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Early Math Skills for Toddlers: Learning about Shapes Using Everyday Items

Apr 28, 2022    |   Infant & Toddler LearningMath & Numeracy

Discovering and learning to identify different shapes is lots of fun for toddlers. Working with shapes is also a great way to introduce young children to colors, matching, and foundational math skills. In this article, we share a variety of simple activities that use shapes and everyday items to engage children in tasks that introduce new concepts and offer opportunities to practice fine motor skills.

Why is Learning About Shapes Important?

Developing an understanding of each shape helps to prepare children for learning more complex mathematical concepts, particularly geometry. As children learn about shapes, they also learn about space, and how objects relate to each other. Child development expert Jennie Ito, Ph.D. explains, “Learning shapes not only helps children identify and organize visual information, it helps them learn skills in other curriculum areas including reading, math, and science. For example, an early step in understanding numbers and letters is to recognize their shape.” 

Other skills that children develop as they learn about shapes include spatial visualization, categorization, symmetry, and recognizing similarities and differences. These skills support children’s later learning and set them up for success as they transition into kindergarten. 

Giant Shape Match Activity

If you have blocks of different shapes and large sheets of paper, you already have everything you need to set up a homemade matching puzzle. After tracing the blocks onto the paper, you can invite the children to match each block to a shape by placing the block right over the traced shape. The puzzle can be large like the one shown in the photo so that children can work together; or it can be made from smaller sheets of recycled cardboard or construction paper so that children can work individually. You might also have other items that can be used to create shapes, such as tangrams, magnatiles, or even bottlecaps and canned food.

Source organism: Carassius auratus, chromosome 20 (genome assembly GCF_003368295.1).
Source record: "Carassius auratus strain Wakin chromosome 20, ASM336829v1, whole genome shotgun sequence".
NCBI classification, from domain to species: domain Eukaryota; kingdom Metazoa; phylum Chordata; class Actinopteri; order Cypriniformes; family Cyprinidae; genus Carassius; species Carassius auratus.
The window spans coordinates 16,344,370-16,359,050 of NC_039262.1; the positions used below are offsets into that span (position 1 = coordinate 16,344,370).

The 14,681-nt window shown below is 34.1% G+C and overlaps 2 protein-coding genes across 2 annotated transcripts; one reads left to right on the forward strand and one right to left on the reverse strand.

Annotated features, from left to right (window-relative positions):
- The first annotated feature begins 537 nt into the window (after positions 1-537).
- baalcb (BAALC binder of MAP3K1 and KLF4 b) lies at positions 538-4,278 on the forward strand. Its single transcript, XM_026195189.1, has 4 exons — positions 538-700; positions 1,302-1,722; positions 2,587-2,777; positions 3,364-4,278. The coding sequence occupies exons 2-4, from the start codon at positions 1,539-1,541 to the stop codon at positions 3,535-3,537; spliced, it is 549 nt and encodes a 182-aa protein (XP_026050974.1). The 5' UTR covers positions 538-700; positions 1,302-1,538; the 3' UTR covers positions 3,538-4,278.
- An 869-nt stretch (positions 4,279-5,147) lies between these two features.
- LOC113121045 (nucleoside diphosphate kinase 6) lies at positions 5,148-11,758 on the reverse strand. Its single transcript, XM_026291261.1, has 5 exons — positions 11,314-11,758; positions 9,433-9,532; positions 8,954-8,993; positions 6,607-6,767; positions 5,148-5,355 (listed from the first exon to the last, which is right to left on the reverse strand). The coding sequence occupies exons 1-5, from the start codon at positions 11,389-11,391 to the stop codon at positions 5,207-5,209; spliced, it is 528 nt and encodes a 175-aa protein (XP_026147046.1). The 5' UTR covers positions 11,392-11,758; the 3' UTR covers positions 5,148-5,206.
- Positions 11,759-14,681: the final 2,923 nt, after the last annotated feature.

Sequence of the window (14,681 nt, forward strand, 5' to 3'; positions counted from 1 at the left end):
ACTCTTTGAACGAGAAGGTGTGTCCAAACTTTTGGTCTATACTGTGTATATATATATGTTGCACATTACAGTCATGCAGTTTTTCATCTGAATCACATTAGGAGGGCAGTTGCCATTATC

Click here to find the full instructions for making and enjoying this activity. For more fun shape matching ideas, you might check out these links: 

Shape Hunt Sensory Bin

Do you have shape puzzles in your classroom that aren’t getting much attention?  You can make the puzzles new and interesting by hiding the puzzle pieces in a bowl of rice and then encouraging children to hunt for each puzzle piece before placing it into the puzzle. If you don’t have rice handy, you can substitute dried beans, pom-poms, or other items that you have available. This activity is a fun, sensory experience that lets toddlers practice fine motor skills as they use their fingers to search for the puzzle pieces, all while learning about the shapes. 

Click here to learn more about this activity.

Playdough and Kinetic Sand Shape Imprints

For this activity, all you will need is playdough (you can find a few simple playdough recipes here), kinetic sand, and playdough shape cutters. Place the playdough and kinetic sand next to each other on two different trays with the shape cutters in the middle. Encourage children to make shape imprints into each of the different materials. You can help them compare and contrast the textures and feelings of the kinetic sand and the playdough.

This activity can easily be adapted to make use of what you have on hand. If you don’t have both playdough and kinetic sand,  just set up one tray and encourage children to form shapes with the cutters. You can also show them how to make imprints with blocks or other items. Click here to learn more about setting up this activity.

Shape Stamping with Sponges

This activity uses paint, paper towel rolls, sponges (you can find these at the Dollar Store if you don’t have them already), scissors, and hot glue. Since hot glue is not a safe item for toddlers, you’ll need to make the stamps ahead of time by cutting the sponges into a few different shapes and then gluing them to the paper towel roll.

You can add to the children’s learning experience by asking them about the shapes on each of the stamps and the colors they are using to create their artwork! Click here for detailed instructions for setting up this activity.

Further Exploration

If you are interested in additional ways to help the children in your care learn about shapes, you might enjoy this article from the Good2Know Network archives, Geometric Shape Books for Infants and Toddlers.

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